From Halifax we headed to Lunenburg, a picturesque fishing village and Unesco World Heritage site because of its old brightly painted wooden buildings. It was a walk back in time. Everything perfectly manicured.
|Lunenburg Fisheries museum|
|The shoemaker's house|
|Typical house plaque|
|This said ' horror movie' to me!|
|The town Junior school, recently closed|
|The church rebuilt after a recent fire|
|Even the garages/sheds are cute|
Kejimujik National Park.
Bear RiverBear River – Buildings on stilts in this very arty town. Had a coffee in the friendly cafe in the blue building overlooking the river. The local and Mikmaq (first nations) community have many arts and crafts for sale in
the shop across the road.
Digby Neck is a peninsula with two small islands accessed by ferry, Long Island and Brier island. Lobster fishing and whale watching for tourists keep the communities alive. We met two very interesting locals in Whale Cove, Long Island, who happened to be brothers and fishermen. Their relatives had been living and fishing in the cove for the last 300 years. One of the brothers feared that there livelihood was dying because of the bigger fishing boats coming in and dragging everything off the bottom of the sea bed, depleting the krill that the whales feed on, so they don’t visit as much as before. He was also sad that their history had not been recorded at all unlike the French who had settled here and kept good records.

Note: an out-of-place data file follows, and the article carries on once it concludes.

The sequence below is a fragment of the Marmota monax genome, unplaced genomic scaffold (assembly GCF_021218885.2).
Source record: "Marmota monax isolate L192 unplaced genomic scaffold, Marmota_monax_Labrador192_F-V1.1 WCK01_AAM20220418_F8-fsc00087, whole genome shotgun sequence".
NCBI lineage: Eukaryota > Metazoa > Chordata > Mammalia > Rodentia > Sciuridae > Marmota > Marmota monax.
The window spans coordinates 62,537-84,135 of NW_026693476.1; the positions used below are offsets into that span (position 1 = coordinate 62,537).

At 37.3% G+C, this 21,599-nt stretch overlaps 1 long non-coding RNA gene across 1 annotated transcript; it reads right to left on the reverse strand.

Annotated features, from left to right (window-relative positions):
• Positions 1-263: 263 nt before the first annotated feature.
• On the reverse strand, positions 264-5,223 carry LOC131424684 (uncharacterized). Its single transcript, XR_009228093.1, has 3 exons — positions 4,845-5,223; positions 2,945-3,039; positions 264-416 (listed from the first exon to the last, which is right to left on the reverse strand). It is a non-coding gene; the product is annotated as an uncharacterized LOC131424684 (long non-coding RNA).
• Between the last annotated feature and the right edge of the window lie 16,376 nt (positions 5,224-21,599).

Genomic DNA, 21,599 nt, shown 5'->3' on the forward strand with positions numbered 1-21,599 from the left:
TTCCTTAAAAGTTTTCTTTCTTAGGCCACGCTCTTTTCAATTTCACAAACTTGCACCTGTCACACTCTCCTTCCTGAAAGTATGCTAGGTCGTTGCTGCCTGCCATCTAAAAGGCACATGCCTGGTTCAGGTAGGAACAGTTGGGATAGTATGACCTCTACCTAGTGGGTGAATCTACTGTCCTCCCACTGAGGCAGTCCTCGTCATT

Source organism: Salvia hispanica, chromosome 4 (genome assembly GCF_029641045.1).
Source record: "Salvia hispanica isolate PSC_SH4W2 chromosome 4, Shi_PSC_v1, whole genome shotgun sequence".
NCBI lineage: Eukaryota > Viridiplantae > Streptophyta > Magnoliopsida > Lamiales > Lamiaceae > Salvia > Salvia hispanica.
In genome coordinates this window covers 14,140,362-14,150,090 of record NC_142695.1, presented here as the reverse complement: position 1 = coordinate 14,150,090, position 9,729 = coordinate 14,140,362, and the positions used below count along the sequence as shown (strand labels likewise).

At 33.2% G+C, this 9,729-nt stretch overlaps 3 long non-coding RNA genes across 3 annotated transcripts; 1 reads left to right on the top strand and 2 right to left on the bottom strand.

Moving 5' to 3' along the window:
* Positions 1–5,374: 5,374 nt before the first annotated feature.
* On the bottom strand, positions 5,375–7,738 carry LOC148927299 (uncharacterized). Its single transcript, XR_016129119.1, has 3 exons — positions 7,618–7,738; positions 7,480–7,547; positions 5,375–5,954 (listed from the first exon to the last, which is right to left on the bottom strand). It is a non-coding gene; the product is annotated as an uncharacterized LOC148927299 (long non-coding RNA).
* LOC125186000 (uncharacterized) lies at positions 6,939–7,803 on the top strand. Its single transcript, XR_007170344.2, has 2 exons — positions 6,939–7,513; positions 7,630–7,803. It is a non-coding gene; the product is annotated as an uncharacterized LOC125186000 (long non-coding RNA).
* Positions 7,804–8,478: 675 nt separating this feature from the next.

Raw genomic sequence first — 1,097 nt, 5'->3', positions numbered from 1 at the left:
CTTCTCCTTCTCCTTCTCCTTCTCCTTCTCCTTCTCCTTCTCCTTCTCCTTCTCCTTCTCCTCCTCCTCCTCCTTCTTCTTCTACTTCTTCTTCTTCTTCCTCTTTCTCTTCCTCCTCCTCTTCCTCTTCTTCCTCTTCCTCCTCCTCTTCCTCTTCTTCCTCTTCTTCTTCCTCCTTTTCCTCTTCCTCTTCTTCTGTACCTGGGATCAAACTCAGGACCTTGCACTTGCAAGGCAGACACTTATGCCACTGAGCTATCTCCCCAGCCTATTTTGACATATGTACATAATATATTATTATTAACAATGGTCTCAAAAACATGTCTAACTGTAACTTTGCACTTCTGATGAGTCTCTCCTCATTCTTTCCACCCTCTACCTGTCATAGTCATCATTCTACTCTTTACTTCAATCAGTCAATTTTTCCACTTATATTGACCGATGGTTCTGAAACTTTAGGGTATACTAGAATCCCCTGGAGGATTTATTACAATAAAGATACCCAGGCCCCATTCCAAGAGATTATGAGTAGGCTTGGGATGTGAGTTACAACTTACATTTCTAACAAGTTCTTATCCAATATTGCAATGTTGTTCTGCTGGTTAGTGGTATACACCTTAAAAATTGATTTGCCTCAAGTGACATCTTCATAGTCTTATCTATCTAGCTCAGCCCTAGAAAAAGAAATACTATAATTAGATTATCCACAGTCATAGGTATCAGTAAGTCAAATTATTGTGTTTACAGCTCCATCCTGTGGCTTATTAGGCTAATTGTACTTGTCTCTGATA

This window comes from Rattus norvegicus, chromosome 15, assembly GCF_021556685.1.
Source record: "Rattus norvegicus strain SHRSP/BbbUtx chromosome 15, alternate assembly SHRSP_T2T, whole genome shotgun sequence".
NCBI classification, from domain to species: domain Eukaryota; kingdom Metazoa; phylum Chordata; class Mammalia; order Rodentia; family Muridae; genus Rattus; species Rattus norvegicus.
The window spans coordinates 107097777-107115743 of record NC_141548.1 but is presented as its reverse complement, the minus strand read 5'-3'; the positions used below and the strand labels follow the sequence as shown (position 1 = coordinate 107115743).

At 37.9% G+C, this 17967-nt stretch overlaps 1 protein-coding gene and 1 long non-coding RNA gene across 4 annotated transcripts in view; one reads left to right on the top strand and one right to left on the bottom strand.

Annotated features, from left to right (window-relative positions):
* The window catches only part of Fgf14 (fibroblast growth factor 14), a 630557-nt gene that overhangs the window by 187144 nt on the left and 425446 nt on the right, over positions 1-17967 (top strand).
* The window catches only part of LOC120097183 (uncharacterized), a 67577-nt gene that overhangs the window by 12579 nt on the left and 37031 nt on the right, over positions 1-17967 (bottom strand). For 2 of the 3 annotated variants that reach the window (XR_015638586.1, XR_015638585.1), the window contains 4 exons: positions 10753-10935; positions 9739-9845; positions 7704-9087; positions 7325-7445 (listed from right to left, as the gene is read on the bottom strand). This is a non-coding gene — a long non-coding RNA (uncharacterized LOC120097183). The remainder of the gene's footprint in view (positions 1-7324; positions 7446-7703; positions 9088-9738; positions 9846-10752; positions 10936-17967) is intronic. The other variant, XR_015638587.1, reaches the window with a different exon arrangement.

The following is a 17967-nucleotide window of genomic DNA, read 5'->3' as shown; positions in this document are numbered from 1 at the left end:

The other, eccentric, brother had a tame, pet white tailed deer whom we met! It acted just like a dog. Stephen has the picture!
Beautiful wild Lupins are found all over the countryside in all shades of blue and pink..
We wild camped by the Western Lighthouse on Brier Island.
The sea mist descended during the night and we half slept through the repetitive sound of its fog horn and distant blasts from another a few seconds later, a perfect 4th higher. Part of the charm!
More wild flowers by the lighthouse, wild Dragon Mouth Orchids and carnivorous red Pitcher plants.
|Dragon Mouth Orchids|
|Another common wildflower|
|Not a buttercup but the rare Eastern Mountain Avens|
Further along our journey we made a point of stopping at Port Royal to learn about the Acadians. The buildings were a reconstruction, beautifully presented, of an early community of Acadians in the 1600’s.The Acadians were french speaking and displaced by the English. They traded with the traditional people, the Mik maq. Beaver being prized goods.
|A beaver hair felt hat|
|Wild roses grow all over Nova Scotia|
We watched the sun go down at this woodland campsite, it seems to be a typical Canadian silhouette.
It is frustrating that I have to use Internet to create this blog (Stephen, being clever, can write his web pages without needing to be online and then upload). The internet access, if we get any, is often too weak, especially when we like to get off the beaten track places, so my posts and communications may be sporadic!